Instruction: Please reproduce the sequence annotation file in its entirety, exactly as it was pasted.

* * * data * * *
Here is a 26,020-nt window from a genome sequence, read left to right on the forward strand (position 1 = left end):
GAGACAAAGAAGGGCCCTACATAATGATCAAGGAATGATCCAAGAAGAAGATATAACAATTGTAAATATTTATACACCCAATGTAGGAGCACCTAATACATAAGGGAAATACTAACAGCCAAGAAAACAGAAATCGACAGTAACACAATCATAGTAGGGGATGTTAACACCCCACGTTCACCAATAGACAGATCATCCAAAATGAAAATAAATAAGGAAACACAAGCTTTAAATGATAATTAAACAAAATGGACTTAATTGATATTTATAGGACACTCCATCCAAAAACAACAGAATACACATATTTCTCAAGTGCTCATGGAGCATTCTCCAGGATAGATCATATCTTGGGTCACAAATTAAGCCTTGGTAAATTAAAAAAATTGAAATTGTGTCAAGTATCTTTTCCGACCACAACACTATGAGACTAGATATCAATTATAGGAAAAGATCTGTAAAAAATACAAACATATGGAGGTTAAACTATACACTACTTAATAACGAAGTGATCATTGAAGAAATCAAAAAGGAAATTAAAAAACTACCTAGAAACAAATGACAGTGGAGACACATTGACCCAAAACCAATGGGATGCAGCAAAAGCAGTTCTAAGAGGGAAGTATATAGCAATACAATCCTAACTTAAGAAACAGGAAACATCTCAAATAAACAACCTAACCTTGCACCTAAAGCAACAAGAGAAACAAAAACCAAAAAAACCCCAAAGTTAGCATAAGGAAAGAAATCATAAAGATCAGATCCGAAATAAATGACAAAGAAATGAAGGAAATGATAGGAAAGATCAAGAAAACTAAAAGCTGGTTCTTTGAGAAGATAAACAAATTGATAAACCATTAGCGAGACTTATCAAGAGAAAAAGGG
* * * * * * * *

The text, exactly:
Here is a 26,020-nt window from a genome sequence, read left to right on the forward strand (position 1 = left end):
GAGACAAAGAAGGGCCCTACATAATGATCAAGGAATGATCCAAGAAGAAGATATAACAATTGTAAATATTTATACACCCAATGTAGGAGCACCTAATACATAAGGGAAATACTAACAGCCAAGAAAACAGAAATCGACAGTAACACAATCATAGTAGGGGATGTTAACACCCCACGTTCACCAATAGACAGATCATCCAAAATGAAAATAAATAAGGAAACACAAGCTTTAAATGATAATTAAACAAAATGGACTTAATTGATATTTATAGGACACTCCATCCAAAAACAACAGAATACACATATTTCTCAAGTGCTCATGGAGCATTCTCCAGGATAGATCATATCTTGGGTCACAAATTAAGCCTTGGTAAATTAAAAAAATTGAAATTGTGTCAAGTATCTTTTCCGACCACAACACTATGAGACTAGATATCAATTATAGGAAAAGATCTGTAAAAAATACAAACATATGGAGGTTAAACTATACACTACTTAATAACGAAGTGATCATTGAAGAAATCAAAAAGGAAATTAAAAAACTACCTAGAAACAAATGACAGTGGAGACACATTGACCCAAAACCAATGGGATGCAGCAAAAGCAGTTCTAAGAGGGAAGTATATAGCAATACAATCCTAACTTAAGAAACAGGAAACATCTCAAATAAACAACCTAACCTTGCACCTAAAGCAACAAGAGAAACAAAAACCAAAAAAACCCCAAAGTTAGCATAAGGAAAGAAATCATAAAGATCAGATCCGAAATAAATGACAAAGAAATGAAGGAAATGATAGGAAAGATCAAGAAAACTAAAAGCTGGTTCTTTGAGAAGATAAACAAATTGATAAACCATTAGCGAGACTTATCAAGAGAAAAAGGG